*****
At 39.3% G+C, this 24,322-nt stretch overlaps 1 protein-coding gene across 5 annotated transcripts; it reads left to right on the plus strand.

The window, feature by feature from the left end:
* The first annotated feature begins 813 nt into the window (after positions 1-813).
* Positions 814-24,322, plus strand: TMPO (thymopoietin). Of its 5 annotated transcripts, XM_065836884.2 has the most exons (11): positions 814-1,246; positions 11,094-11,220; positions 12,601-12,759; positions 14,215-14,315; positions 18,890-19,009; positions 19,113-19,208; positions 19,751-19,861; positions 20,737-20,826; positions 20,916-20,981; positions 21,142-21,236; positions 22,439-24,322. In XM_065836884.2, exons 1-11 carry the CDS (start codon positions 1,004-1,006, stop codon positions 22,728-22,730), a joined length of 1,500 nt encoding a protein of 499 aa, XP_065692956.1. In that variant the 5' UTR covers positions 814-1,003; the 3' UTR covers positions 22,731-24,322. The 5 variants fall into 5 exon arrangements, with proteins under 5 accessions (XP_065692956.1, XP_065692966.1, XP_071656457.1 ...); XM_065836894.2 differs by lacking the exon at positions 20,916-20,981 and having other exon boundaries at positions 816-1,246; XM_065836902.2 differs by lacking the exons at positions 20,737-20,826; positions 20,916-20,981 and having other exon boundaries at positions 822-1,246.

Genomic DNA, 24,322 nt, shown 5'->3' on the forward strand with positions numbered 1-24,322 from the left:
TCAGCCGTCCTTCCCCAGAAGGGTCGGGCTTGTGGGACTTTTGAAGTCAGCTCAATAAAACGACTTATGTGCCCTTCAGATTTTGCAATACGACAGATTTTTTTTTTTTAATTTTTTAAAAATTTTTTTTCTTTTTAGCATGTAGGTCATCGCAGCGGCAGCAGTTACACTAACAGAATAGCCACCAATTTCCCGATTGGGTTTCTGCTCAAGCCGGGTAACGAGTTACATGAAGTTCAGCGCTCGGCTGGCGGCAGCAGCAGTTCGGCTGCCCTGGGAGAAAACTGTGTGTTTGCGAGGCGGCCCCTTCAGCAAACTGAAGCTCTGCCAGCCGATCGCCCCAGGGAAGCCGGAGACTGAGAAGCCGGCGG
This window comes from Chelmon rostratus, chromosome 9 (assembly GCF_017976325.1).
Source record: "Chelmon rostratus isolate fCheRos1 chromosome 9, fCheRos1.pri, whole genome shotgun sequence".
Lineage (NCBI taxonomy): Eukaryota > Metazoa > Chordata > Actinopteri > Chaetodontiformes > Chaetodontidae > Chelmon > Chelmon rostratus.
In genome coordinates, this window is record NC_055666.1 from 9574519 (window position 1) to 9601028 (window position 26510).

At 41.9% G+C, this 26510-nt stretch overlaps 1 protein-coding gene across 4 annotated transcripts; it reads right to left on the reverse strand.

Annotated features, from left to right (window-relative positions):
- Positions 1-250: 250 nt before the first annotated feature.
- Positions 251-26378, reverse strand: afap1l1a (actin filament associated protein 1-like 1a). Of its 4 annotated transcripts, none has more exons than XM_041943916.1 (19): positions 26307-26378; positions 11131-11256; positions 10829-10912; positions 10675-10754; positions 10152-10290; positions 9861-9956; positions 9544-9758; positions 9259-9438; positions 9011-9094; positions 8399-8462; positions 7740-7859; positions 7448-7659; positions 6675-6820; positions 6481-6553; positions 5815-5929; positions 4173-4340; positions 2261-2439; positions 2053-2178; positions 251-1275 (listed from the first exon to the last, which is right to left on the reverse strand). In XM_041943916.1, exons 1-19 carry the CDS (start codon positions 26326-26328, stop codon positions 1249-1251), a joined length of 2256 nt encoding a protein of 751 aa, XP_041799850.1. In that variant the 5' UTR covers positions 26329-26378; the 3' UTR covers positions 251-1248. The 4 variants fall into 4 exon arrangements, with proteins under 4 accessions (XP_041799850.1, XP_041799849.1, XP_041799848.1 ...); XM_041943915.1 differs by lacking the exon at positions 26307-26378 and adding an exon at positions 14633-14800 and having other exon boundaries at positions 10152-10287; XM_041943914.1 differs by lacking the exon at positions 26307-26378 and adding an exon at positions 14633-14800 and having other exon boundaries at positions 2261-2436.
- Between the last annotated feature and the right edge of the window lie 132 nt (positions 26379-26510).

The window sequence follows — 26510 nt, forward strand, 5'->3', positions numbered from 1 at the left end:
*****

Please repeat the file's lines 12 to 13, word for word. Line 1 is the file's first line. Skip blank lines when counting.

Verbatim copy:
Annotated features, from left to right (window-relative positions):
- Positions 1-250: 250 nt before the first annotated feature.